Obviously, all IEC 60601-1 compliant power supplies meet the EMC requirements of IEC 60601-1-2, otherwise they wouldn’t be approved. And these requirements became a mandatory condition of sale back in 2004. But meeting the voltage dip requirements of IEC 60601-1-2 – which are themselves the subject of a further complementary pair of IEC standards known as 61000-4-11 and 61000-4-34 – is a matter of some controversy.
Both IEC 61000-4-11 and IEC 61000-4-34 define how equipment must be capable of tolerating voltage dips, voltage variations and short power interrupts on the ac mains supply. The standards specify the same depths and durations of voltage dips, and cover both single-phase and three-phase equipment. IEC 61000-4-11 applies to equipment rated at up to 16 A per phase connected to 50 Hz or 60 Hz ac supply networks, whereas IEC 61000-4-34 applies to equipment rated higher than 16 A per phase. For the purpose of discussion, we’ll confine our attention to the lower power standard.
The problem is that deciding whether or not a piece of medical equipment meets the requirements of IEC 61000-4-11 is open to interpretation. Broadly speaking, the standard stipulates that the equipment should not suffer ‘loss of functionality’ for a 30 percent dip in supply voltage lasting 0.5 s, a 60 percent dip lasting 100 ms, and a 100% dip lasting 10 ms.
It should also not suffer ‘loss of functionality’ in the event of ac power being removed altogether for a period of 5 seconds. However, ‘loss of functionality’ is to some degree subjective, and the compliance test procedure recognizes this fact by defining four distinct classification levels, as shown in Table 1.
Provided that the equipment is not intended for critical life support functions, the choice of which classification category to adopt for compliance testing is left to the discretion of the equipment designer. It is also up to the designer to decide what constitutes full functionality – and therefore by definition, what also constitutes ‘loss of functionality’. This is inevitably something of a grey area. Most standard low to medium power open-frame medical power supplies, which represent by far the largest segment of the market, are too small and inexpensive to satisfy classification A – achieving lengthy hold-up times at full load with absolutely no degradation in voltage regulation demands the addition of significant holdup capacitance or larger input components for lower voltage operation. To help designers decide which classification to use for compliance testing their equipment, Emerson Network Power is in the process of adding detailed EMC characterization data to its Product Application Notes.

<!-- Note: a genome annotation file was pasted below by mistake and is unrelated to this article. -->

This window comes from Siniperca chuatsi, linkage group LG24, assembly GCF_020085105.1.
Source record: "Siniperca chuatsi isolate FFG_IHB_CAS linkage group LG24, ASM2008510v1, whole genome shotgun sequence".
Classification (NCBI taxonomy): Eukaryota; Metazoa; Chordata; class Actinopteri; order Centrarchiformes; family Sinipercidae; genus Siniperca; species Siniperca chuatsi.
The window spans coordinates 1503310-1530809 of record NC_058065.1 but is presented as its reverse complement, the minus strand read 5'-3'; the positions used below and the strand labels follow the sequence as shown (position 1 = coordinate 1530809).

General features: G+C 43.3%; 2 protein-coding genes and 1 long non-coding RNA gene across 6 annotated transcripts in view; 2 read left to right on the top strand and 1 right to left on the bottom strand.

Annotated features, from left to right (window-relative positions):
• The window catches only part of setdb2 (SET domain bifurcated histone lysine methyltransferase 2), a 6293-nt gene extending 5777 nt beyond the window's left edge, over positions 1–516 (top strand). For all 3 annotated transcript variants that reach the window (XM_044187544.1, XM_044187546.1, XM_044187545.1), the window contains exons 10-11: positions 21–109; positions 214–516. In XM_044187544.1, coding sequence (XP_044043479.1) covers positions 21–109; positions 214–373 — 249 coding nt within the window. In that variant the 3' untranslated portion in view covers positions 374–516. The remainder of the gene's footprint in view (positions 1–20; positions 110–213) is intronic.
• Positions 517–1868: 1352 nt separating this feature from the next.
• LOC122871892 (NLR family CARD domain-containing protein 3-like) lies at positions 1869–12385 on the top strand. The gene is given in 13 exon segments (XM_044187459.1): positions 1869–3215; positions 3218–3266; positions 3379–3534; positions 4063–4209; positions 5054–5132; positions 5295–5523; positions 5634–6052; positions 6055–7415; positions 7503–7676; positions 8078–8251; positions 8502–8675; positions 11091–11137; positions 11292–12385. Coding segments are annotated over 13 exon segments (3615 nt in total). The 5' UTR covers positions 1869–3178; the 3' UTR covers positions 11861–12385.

Medical equipment designers seeking to satisfy the more stringent classification A can adopt a variety of techniques. They can oversize the power supply for the application, or fit more capacitance to the power supply output – which has maximum limits based on power supply design criteria. More expensive custom power supplies can also be considered if commercial justification exists. Another solution is to use a modular power supply, suitably equipped with extra capacitance to extend power hold-up. A prime example of this approach is provided by the medically approved versions of the iMP Series. These modular power supplies can be configured with a wide range of output modules to suit a variety of output voltage and output current requirements, and can deliver up to 1,500 Watts. They have an inherent power hold-up time of 20 ms minimum, at full load and independent of the applied AC supply voltage. This figure can be extended to 54 ms if required, simply by adding an optional power hold-up module.
Meeting the voltage dip requirements of IEC 60601-1-2 can prove expensive if the equipment designer over-specifies the power supply. A few minutes’ thought about power budgets and equipment functionality will invariably prove to be time well spent.